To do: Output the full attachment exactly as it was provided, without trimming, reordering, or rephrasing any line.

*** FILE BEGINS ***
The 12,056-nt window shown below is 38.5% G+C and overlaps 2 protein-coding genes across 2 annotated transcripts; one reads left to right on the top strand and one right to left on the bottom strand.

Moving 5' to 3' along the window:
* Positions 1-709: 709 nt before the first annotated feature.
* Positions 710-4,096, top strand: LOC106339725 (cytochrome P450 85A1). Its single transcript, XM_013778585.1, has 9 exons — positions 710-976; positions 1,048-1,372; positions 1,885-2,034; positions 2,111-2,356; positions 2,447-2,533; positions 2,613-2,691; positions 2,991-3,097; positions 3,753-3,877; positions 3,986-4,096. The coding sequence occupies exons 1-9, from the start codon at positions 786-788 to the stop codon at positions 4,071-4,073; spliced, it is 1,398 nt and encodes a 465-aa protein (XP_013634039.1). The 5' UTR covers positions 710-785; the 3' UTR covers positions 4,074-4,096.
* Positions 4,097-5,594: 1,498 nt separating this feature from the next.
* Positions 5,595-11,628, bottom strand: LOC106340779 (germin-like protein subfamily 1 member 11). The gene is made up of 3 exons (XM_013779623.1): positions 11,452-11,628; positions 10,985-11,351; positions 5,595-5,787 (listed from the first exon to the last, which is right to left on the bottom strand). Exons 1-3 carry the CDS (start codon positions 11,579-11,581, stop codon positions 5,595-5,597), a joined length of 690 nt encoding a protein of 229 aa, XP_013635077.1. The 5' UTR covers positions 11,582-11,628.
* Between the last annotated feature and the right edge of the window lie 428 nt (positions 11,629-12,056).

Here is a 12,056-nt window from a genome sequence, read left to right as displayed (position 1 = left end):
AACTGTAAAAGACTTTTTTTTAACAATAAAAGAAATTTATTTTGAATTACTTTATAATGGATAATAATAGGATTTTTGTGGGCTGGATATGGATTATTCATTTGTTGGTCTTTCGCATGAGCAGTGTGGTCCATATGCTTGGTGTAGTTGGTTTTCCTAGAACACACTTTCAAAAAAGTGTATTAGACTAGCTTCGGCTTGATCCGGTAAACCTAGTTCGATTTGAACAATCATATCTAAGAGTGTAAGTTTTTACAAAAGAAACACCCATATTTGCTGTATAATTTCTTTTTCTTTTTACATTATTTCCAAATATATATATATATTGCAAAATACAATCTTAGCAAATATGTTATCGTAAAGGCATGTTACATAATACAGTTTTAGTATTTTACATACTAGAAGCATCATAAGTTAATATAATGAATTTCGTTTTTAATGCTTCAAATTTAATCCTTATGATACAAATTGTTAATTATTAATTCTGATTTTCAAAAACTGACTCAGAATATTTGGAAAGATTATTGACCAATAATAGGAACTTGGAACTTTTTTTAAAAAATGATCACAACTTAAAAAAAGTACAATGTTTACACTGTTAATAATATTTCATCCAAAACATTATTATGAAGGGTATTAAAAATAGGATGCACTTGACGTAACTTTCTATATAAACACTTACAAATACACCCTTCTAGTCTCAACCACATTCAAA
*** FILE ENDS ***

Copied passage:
The 12,056-nt window shown below is 38.5% G+C and overlaps 2 protein-coding genes across 2 annotated transcripts; one reads left to right on the top strand and one right to left on the bottom strand.

Moving 5' to 3' along the window:
* Positions 1-709: 709 nt before the first annotated feature.
* Positions 710-4,096, top strand: LOC106339725 (cytochrome P450 85A1). Its single transcript, XM_013778585.1, has 9 exons — positions 710-976; positions 1,048-1,372; positions 1,885-2,034; positions 2,111-2,356; positions 2,447-2,533; positions 2,613-2,691; positions 2,991-3,097; positions 3,753-3,877; positions 3,986-4,096. The coding sequence occupies exons 1-9, from the start codon at positions 786-788 to the stop codon at positions 4,071-4,073; spliced, it is 1,398 nt and encodes a 465-aa protein (XP_013634039.1). The 5' UTR covers positions 710-785; the 3' UTR covers positions 4,074-4,096.
* Positions 4,097-5,594: 1,498 nt separating this feature from the next.
* Positions 5,595-11,628, bottom strand: LOC106340779 (germin-like protein subfamily 1 member 11). The gene is made up of 3 exons (XM_013779623.1): positions 11,452-11,628; positions 10,985-11,351; positions 5,595-5,787 (listed from the first exon to the last, which is right to left on the bottom strand). Exons 1-3 carry the CDS (start codon positions 11,579-11,581, stop codon positions 5,595-5,597), a joined length of 690 nt encoding a protein of 229 aa, XP_013635077.1. The 5' UTR covers positions 11,582-11,628.
* Between the last annotated feature and the right edge of the window lie 428 nt (positions 11,629-12,056).

Here is a 12,056-nt window from a genome sequence, read left to right as displayed (position 1 = left end):
AACTGTAAAAGACTTTTTTTTAACAATAAAAGAAATTTATTTTGAATTACTTTATAATGGATAATAATAGGATTTTTGTGGGCTGGATATGGATTATTCATTTGTTGGTCTTTCGCATGAGCAGTGTGGTCCATATGCTTGGTGTAGTTGGTTTTCCTAGAACACACTTTCAAAAAAGTGTATTAGACTAGCTTCGGCTTGATCCGGTAAACCTAGTTCGATTTGAACAATCATATCTAAGAGTGTAAGTTTTTACAAAAGAAACACCCATATTTGCTGTATAATTTCTTTTTCTTTTTACATTATTTCCAAATATATATATATATTGCAAAATACAATCTTAGCAAATATGTTATCGTAAAGGCATGTTACATAATACAGTTTTAGTATTTTACATACTAGAAGCATCATAAGTTAATATAATGAATTTCGTTTTTAATGCTTCAAATTTAATCCTTATGATACAAATTGTTAATTATTAATTCTGATTTTCAAAAACTGACTCAGAATATTTGGAAAGATTATTGACCAATAATAGGAACTTGGAACTTTTTTTAAAAAATGATCACAACTTAAAAAAAGTACAATGTTTACACTGTTAATAATATTTCATCCAAAACATTATTATGAAGGGTATTAAAAATAGGATGCACTTGACGTAACTTTCTATATAAACACTTACAAATACACCCTTCTAGTCTCAACCACATTCAAA